Wednesday, July 04, 2007

Republican Outrage at Libby Scooting

It's not just us; Republicans are equally incensed over Bush's commutation of Scooter Libby's prison sentence:

"How can parents instill values and morality in their children?" asked a befuddled Sen. Chuck Hagel (R-NE). "How can educators teach our children? How can the rule of law for every American be applied equally if we have two standards of justice in America – one for the powerful and the other for the rest of us?"

Former Senator Bill Frist joined Hagel in slamming Bush's actions, saying the commutation amounted to unfair treatment. "He is not above the law," said the clearly enraged Republican from Tennessee. "If an ordinary citizen committed these crimes, he would go to jail."

You would think, of all places, President Bush would find some love in his home state of Texas -- but not so. Sen. Kay Bailey Hutchison said the Libby communion jeopardizes the nation’s entire legal system.

"I very much worry that with the evidence that we have seen that grand juries across America are going to start asking questions about what is obstruction of justice, what is perjury," the senator said. "And I don't want there to be any lessening of the standard. Because our system of criminal justice depends on people telling the truth, the whole truth, and nothing but the truth. That is the lynch pin of our criminal justice system and I don't want it to be faded in any way."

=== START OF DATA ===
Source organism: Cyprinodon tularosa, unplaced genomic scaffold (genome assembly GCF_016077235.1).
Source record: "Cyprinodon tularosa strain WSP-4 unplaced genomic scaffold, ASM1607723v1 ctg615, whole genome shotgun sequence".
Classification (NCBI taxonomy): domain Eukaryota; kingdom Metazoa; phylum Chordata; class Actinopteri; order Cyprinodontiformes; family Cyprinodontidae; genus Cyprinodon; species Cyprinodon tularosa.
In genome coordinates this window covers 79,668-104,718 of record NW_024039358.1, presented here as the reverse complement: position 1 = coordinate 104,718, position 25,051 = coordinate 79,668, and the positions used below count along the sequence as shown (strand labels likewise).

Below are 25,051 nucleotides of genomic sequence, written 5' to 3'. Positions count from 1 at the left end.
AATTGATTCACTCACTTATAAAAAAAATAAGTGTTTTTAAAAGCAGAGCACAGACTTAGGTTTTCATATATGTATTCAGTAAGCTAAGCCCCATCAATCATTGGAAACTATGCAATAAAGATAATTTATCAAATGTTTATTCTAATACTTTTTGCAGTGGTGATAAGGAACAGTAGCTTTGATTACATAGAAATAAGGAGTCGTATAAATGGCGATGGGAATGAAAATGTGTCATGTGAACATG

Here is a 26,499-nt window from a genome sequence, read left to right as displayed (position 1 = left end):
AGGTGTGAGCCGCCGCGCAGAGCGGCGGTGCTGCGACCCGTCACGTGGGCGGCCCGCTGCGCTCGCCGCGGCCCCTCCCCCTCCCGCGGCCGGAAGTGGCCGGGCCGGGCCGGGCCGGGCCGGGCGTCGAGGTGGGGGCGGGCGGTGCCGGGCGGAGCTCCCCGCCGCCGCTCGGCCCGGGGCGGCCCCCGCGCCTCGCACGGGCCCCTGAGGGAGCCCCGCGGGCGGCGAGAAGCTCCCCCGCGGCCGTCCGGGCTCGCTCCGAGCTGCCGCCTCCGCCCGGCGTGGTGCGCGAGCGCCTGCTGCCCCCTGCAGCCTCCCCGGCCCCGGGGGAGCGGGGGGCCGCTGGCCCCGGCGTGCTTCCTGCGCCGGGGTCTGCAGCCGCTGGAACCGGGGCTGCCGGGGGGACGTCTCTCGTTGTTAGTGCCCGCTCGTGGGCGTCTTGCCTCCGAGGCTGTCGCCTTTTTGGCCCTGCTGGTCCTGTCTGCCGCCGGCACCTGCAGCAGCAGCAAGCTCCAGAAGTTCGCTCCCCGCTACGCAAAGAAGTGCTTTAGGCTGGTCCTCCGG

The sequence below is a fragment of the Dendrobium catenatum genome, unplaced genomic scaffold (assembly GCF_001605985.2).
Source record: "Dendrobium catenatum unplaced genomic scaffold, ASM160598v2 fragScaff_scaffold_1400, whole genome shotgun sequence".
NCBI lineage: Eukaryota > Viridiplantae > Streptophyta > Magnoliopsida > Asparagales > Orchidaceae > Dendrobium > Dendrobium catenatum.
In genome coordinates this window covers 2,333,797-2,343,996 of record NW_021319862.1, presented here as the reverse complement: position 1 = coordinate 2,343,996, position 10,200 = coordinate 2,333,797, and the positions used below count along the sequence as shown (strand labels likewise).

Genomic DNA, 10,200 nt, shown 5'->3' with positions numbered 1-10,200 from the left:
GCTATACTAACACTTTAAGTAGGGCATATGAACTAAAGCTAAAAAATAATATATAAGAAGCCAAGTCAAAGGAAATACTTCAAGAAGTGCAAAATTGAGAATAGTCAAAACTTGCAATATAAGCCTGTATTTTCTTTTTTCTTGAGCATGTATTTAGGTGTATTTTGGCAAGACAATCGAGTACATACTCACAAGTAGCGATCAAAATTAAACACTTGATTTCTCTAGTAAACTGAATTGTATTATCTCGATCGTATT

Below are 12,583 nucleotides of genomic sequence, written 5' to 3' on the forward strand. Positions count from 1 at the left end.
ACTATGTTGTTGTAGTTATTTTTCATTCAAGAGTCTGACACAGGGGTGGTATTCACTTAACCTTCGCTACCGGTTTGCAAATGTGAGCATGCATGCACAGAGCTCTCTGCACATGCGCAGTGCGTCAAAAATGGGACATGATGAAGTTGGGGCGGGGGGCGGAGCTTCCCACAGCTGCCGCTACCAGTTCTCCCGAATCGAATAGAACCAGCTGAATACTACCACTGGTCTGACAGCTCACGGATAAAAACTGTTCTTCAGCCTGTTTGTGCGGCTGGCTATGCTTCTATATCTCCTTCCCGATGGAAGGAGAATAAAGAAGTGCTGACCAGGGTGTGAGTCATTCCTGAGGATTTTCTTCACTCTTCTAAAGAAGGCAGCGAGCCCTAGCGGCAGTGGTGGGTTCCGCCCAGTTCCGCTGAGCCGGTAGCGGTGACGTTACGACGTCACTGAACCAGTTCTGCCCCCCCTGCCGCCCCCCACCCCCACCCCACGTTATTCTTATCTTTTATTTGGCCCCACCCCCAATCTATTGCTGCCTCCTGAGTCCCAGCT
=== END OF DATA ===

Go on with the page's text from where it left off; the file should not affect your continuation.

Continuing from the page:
Fellow Republican Texan Tom Delay, himself indicted, nonetheless issued a scathing attack on the commutation.

"No man is above the law, and no man is below the law," Delay said, choking back tears. "That's the principle that we all hold very dear in this country."

There's more. From Ohio Republican Steve Chabot -- who also served as one of the House managers in the impeachment trial of President Clinton: "It would be wrong for you to send a message to every American that it's acceptable to lie under oath and obstruct a federal investigation. It would be wrong for you to tell America's children that some lies are all right. It would be wrong to show the rest of the world that some of our laws don't really matter."

Robert Bork and James Rosen, in the National Review: "Lying under oath strikes at the heart of our system of justice and the rule of law. It does not matter in the least what the perjury is about ..."

Virtues paragon Bill Bennett, speaking to the WSJ: "And we know that when a person testifies under oath that he doesn't remember something when in fact he does, he has committed perjury."

And when asked his opinion of Alberto Gonzales, Bennett replied, "Ditto".

(Of course, these Republicans weren't talking about Libby at all. They are actual quotes, all made during the Clinton impeachment.)

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